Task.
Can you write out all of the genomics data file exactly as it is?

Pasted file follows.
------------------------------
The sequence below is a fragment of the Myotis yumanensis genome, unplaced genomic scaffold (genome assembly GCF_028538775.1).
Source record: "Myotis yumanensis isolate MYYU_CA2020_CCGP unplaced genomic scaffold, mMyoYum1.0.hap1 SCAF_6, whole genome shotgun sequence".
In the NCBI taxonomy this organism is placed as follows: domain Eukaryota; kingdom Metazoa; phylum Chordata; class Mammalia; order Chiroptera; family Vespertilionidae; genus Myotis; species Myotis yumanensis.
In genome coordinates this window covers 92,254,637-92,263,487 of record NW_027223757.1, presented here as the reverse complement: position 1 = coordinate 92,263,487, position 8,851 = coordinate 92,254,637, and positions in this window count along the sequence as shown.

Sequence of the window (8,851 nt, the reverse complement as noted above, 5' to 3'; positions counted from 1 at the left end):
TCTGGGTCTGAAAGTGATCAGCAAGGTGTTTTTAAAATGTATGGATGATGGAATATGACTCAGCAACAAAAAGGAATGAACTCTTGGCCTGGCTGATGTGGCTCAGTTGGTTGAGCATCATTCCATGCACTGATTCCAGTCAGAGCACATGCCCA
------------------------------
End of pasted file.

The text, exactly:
The sequence below is a fragment of the Myotis yumanensis genome, unplaced genomic scaffold (genome assembly GCF_028538775.1).
Source record: "Myotis yumanensis isolate MYYU_CA2020_CCGP unplaced genomic scaffold, mMyoYum1.0.hap1 SCAF_6, whole genome shotgun sequence".
In the NCBI taxonomy this organism is placed as follows: domain Eukaryota; kingdom Metazoa; phylum Chordata; class Mammalia; order Chiroptera; family Vespertilionidae; genus Myotis; species Myotis yumanensis.
In genome coordinates this window covers 92,254,637-92,263,487 of record NW_027223757.1, presented here as the reverse complement: position 1 = coordinate 92,263,487, position 8,851 = coordinate 92,254,637, and positions in this window count along the sequence as shown.

Sequence of the window (8,851 nt, the reverse complement as noted above, 5' to 3'; positions counted from 1 at the left end):
TCTGGGTCTGAAAGTGATCAGCAAGGTGTTTTTAAAATGTATGGATGATGGAATATGACTCAGCAACAAAAAGGAATGAACTCTTGGCCTGGCTGATGTGGCTCAGTTGGTTGAGCATCATTCCATGCACTGATTCCAGTCAGAGCACATGCCCA